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And while mahogany has long given way to carbon fiber and burnished metal, the interior is neither flashy nor contrived. A symphony of red and black leather delicately stitched throughout, an electronically adjustable flat bottomed steering wheel that seems built for your sweaty palms and controls that don’t need an MBA course to understand. The infotainment touch screen is relatively basic but superbly user friendly.

It is no wonder that the F-Type, which made its grand entrance as a convertible, has helped to keep Jaguar sales stable despite the economic downturn and collapse of car sales

in Europe.

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In South Africa, you can step in to a F-Type Coupe for less than $80,000 but the beast, the supercharged 5.0 liter V8, is going to set you back around $130,000.

It’s not just Jaguar who has been pushing the boundaries in the 21st century. Mercedes Benz has disposed of stuffy design and average performance, to the extent that AMG, once the rebels who souped up the basic Benz, have been fully incorporated into the brand since 2005.

The latest AMG offering is set to accelerate pulse rates on the highways and racetracks of Africa. It is the metamorphosis of the 2015 World Car of the Year into a BlitzBenz which must be about the best performance per dollar that you can get.

While the C63 AMG it is far too classy to be called a wolf in sheep’s clothing, it is a four-second sprinter that will compete with most of the supercars selling at multiples of the price. And the S variant is even a shade quicker!

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Despite the overwhelming accolades, some found the look of the new C-class to be more mini-executive than sporting, but it lends itself gloriously to the traditionally aggressive AMG styling. And at a smidgeon over $80,000 it is a package that is going to be very hard to beat.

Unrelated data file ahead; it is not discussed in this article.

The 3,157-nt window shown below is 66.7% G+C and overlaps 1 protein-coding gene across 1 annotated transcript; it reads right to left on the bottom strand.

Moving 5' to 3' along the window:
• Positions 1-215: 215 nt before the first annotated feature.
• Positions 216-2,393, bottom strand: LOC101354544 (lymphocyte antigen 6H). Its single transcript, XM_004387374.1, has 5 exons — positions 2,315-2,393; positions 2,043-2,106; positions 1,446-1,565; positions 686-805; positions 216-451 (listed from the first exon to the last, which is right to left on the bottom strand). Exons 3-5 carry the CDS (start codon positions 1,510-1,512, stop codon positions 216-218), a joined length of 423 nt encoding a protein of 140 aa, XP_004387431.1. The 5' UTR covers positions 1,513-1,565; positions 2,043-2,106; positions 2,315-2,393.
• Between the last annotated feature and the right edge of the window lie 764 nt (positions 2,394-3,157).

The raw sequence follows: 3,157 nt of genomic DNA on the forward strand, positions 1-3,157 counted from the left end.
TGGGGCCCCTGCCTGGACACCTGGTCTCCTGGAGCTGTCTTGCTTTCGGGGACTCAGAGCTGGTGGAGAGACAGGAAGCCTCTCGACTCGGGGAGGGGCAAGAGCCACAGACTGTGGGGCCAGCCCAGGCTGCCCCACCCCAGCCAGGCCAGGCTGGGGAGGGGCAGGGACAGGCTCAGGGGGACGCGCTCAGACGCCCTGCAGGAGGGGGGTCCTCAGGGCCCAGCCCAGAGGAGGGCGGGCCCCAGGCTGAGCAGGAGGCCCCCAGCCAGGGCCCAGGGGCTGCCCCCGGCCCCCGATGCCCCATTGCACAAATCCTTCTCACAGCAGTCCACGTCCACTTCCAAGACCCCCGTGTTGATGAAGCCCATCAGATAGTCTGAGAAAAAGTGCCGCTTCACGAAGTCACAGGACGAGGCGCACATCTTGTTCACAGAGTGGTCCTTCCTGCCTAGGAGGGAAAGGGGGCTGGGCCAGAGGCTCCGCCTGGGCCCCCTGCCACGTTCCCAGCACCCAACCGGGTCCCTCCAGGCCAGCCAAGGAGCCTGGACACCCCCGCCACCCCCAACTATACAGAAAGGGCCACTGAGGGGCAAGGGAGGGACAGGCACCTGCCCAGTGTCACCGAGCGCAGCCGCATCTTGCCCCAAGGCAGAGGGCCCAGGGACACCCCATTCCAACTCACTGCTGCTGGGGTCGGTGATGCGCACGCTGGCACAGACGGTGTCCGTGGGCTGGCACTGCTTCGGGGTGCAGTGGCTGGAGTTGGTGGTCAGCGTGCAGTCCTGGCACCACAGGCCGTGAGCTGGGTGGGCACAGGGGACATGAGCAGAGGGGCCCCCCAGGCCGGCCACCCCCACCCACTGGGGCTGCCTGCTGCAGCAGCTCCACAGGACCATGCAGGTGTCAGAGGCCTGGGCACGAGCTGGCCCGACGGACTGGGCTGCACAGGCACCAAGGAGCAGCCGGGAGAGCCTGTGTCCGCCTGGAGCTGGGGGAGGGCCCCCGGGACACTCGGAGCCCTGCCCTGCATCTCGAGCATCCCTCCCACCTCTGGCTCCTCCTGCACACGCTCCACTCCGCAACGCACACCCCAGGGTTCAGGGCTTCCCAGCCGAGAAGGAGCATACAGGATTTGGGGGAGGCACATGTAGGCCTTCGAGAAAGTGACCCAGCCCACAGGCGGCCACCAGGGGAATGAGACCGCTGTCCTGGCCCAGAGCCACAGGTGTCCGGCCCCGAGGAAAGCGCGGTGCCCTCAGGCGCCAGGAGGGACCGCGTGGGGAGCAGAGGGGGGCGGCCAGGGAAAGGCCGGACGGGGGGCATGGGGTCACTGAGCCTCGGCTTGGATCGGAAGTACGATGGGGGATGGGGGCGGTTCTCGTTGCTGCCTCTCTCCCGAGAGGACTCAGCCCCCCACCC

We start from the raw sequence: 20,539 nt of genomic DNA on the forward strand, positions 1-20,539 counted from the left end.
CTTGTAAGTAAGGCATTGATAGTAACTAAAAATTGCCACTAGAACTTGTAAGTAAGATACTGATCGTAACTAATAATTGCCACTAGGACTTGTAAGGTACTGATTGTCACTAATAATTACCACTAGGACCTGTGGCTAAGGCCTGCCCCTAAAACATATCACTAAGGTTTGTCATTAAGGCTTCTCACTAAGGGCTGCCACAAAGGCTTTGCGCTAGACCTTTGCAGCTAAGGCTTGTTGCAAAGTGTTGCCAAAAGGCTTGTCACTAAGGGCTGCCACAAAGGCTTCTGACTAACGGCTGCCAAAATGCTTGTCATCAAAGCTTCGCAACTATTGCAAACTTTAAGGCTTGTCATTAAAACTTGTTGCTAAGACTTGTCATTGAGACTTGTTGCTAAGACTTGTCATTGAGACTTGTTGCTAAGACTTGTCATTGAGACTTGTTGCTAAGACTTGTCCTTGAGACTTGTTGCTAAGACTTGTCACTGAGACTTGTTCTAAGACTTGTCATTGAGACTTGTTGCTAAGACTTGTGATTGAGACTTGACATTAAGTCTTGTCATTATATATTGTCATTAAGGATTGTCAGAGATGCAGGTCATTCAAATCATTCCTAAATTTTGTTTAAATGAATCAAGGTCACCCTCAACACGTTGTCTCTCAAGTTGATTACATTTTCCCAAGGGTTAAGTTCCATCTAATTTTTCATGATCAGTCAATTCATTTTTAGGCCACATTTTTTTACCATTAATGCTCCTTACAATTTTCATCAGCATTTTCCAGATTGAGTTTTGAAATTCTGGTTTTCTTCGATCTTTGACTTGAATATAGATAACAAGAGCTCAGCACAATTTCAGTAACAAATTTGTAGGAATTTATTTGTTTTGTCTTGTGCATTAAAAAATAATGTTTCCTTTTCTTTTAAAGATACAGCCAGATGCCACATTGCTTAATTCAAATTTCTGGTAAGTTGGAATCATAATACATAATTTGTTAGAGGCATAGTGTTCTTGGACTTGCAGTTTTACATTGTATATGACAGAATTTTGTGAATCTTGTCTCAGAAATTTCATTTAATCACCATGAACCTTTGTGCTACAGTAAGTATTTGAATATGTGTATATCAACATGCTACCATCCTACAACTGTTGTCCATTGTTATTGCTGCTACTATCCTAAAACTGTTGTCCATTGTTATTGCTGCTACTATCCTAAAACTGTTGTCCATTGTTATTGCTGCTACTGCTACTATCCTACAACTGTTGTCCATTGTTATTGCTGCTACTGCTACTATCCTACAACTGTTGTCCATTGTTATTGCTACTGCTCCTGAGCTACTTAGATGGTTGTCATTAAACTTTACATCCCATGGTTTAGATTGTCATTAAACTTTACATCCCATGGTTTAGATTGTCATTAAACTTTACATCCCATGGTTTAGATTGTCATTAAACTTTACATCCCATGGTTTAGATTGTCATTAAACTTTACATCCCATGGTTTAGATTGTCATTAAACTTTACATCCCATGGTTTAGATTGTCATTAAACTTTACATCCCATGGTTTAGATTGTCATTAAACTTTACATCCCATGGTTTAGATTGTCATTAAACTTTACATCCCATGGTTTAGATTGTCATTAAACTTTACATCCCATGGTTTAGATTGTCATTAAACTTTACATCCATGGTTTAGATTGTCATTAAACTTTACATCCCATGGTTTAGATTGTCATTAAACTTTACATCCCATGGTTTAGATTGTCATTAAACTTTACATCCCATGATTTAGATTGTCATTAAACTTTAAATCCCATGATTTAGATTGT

One of the most surprising developments in the second generation of Merc’s most popular AMG is under the bonnet. The truth is that the ‘63’ is a bit of a misnomer.

The 6.2-liter engine has disappeared and in a Houdini-like maneuver been replaced by a 4.0-liter twin-turbocharged V8.

If, like me, you are something of a technophobe, the simple end result is improved performance, torque and fuel efficiency. These fellows seem to have mastered the technique of downsizing far better than a lot of European governments!

Mercedes Benz South Africa were brave enough to let the local writers put the C63 AMG through its paces at Zwartkops Raceway where they have shown enough confidence in the track to build a world class driver training academy run by the ebullient and skillful Clint Weston and his team.

With racing techniques being analyzed on two in-car cameras by Adrian Burford and his bewildering computer system, and laps being timed to the split second, it was white knuckle time for the scribes.

But the latest performance Merc showed that it is as comfortable and forgiving around the track as it is on a meander through the Cradle of Humankind.

Mercedes-Benz C 450 AMG 4MATIC, (BR 205), 2015

So… am I leaving you with a V8 problem? Jaguar F-Type R or C63 AMG?

Not at all. If you are married with kids, or even own a miniature Yorkie that has to get to the park, it’s the Merc. If it’s just you and your partner, and you don’t need to pack for long holidays or both play golf, it’s the Jag.

Either way I’m jealous.